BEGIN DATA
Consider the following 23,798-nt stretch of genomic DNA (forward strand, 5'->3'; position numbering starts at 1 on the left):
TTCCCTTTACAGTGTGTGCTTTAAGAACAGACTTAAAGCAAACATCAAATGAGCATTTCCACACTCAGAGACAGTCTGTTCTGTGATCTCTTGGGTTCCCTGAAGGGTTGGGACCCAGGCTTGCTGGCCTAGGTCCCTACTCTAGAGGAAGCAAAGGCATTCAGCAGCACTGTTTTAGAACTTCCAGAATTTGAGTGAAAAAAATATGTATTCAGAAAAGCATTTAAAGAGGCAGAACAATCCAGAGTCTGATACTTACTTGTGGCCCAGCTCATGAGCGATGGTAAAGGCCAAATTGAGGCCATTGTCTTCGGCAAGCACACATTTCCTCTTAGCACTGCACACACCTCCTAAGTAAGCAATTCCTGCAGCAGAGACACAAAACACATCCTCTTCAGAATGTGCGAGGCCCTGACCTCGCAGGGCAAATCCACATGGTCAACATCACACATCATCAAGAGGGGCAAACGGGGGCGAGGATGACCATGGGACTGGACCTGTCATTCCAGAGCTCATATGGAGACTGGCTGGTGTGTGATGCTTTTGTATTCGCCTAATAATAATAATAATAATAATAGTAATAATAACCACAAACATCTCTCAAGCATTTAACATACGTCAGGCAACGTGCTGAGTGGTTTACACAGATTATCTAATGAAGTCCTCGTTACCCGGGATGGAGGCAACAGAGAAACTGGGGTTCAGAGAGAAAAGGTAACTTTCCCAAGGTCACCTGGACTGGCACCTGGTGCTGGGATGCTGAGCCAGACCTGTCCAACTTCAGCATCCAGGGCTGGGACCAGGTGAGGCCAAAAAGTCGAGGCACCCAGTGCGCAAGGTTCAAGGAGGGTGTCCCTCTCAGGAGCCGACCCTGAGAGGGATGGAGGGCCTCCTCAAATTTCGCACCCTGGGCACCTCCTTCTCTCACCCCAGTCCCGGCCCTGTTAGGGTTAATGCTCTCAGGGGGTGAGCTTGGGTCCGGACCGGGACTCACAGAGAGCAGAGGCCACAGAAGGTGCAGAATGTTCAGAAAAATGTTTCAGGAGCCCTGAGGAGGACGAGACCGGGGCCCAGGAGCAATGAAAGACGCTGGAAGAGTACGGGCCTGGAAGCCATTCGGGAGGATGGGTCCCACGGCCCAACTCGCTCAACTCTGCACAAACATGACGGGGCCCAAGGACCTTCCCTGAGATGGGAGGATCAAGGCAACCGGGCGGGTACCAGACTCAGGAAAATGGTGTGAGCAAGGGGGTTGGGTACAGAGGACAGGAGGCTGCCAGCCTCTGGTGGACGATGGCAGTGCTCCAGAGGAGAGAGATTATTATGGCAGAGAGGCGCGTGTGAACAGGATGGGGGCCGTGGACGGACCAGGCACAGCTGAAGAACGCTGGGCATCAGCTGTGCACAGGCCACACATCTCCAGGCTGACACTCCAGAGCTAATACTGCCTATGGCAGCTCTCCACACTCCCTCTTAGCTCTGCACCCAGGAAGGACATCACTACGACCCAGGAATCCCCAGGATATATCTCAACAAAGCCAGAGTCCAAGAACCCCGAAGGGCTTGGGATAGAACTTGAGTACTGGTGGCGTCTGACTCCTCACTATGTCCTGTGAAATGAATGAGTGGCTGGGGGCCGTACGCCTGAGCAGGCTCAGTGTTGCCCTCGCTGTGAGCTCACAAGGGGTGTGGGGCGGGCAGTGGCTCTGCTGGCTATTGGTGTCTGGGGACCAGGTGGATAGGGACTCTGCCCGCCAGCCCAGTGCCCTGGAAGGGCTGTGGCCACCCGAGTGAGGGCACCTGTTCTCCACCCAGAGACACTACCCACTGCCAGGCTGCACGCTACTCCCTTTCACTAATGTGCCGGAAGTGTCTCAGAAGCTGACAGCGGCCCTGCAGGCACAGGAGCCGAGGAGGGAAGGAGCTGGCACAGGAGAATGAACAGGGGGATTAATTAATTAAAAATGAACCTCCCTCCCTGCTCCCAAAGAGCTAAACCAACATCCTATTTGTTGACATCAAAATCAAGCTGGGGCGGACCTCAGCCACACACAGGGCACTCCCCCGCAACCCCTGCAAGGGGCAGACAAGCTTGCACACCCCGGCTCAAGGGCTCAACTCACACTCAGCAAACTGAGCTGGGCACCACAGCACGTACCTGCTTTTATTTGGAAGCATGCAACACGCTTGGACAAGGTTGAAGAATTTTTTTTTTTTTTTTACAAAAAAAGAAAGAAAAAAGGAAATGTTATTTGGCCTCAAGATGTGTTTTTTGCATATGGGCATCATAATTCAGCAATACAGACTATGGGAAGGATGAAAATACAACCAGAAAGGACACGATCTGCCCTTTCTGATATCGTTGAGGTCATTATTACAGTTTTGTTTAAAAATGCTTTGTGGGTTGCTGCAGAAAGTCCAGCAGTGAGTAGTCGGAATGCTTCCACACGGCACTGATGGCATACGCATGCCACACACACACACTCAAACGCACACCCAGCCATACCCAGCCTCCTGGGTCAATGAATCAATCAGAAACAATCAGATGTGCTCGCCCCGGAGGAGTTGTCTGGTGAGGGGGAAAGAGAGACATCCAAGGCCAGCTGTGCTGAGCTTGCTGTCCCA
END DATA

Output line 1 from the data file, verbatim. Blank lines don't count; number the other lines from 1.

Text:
Consider the following 23,798-nt stretch of genomic DNA (forward strand, 5'->3'; position numbering starts at 1 on the left):